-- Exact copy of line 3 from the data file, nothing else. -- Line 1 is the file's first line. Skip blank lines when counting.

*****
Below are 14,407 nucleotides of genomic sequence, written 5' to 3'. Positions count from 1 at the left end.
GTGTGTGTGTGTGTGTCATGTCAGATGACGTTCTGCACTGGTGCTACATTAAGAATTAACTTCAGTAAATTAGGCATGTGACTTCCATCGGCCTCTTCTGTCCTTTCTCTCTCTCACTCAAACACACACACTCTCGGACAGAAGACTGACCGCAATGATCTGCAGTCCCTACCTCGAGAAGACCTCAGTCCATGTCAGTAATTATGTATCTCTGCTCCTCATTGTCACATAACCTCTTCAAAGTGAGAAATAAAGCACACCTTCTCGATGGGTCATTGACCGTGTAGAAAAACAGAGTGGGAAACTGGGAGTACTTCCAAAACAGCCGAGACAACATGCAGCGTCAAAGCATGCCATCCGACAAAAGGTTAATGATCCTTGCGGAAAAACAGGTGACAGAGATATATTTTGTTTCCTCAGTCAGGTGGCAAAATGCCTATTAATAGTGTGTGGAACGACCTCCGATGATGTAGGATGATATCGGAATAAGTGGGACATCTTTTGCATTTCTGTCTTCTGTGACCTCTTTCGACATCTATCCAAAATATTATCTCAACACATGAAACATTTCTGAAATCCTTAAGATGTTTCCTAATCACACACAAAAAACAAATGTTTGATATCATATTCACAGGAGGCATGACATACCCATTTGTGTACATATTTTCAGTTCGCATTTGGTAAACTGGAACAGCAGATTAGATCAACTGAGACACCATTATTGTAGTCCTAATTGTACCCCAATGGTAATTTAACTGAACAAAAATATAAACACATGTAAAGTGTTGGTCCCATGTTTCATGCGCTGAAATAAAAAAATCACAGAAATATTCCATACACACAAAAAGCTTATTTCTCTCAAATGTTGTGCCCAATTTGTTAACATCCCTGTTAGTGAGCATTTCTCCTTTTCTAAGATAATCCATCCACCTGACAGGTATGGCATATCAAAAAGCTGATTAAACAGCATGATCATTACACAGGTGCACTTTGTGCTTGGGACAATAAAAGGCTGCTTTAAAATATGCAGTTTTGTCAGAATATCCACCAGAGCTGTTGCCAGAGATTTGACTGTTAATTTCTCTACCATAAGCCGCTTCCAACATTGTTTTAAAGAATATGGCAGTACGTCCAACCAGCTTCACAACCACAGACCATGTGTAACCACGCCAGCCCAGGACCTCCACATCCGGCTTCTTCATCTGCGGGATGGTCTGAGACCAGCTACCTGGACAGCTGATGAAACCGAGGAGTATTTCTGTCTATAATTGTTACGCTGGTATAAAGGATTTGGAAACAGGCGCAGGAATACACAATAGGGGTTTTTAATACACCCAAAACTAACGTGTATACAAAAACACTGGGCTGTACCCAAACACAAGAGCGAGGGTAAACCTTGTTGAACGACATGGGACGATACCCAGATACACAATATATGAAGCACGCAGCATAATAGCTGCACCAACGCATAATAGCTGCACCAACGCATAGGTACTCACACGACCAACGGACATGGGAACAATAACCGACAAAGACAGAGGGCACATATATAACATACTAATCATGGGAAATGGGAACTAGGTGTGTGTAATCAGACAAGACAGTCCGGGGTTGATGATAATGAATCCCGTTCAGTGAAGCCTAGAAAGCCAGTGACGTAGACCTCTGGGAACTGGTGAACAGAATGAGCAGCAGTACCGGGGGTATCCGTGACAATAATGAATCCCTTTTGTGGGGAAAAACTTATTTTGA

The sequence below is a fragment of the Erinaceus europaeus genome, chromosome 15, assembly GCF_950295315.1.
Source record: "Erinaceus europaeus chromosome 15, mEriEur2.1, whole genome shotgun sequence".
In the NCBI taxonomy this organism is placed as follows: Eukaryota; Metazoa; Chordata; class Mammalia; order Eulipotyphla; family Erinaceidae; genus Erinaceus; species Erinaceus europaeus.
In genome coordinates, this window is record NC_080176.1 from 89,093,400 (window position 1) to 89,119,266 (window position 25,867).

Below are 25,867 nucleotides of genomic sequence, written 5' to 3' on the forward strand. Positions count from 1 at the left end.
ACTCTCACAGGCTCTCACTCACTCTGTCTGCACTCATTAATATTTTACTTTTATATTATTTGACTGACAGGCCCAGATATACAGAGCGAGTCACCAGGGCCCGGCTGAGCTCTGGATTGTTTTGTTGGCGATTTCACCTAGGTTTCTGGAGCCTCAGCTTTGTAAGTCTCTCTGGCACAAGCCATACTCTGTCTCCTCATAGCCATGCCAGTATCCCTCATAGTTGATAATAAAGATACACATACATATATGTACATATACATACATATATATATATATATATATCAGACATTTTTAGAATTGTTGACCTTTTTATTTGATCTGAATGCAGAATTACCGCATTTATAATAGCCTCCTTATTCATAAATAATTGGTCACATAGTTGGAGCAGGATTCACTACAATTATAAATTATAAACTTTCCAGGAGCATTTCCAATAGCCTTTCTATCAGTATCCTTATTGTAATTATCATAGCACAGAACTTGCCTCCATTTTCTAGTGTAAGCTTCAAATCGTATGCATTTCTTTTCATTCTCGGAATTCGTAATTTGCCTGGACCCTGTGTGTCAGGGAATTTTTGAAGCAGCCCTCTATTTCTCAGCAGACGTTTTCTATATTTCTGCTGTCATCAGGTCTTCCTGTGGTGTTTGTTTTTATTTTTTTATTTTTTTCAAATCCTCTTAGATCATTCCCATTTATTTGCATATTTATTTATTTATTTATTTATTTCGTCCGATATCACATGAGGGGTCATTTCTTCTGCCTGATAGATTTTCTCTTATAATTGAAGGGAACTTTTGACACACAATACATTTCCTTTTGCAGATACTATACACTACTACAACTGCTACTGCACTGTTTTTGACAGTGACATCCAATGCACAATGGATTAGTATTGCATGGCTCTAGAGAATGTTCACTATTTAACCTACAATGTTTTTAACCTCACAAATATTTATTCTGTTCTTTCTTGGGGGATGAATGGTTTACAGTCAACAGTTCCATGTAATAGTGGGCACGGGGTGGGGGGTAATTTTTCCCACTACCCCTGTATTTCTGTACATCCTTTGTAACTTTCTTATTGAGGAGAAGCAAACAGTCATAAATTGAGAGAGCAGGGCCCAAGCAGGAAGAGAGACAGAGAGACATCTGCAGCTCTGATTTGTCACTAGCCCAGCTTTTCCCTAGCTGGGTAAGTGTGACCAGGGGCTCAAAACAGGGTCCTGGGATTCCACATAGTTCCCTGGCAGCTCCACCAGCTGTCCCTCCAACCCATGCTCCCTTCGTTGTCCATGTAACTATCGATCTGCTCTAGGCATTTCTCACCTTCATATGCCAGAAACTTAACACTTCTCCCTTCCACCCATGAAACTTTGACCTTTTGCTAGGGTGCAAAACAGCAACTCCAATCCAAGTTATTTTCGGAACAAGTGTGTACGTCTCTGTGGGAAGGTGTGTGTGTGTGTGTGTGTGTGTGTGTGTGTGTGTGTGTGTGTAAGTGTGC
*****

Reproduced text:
The sequence below is a fragment of the Erinaceus europaeus genome, chromosome 15, assembly GCF_950295315.1.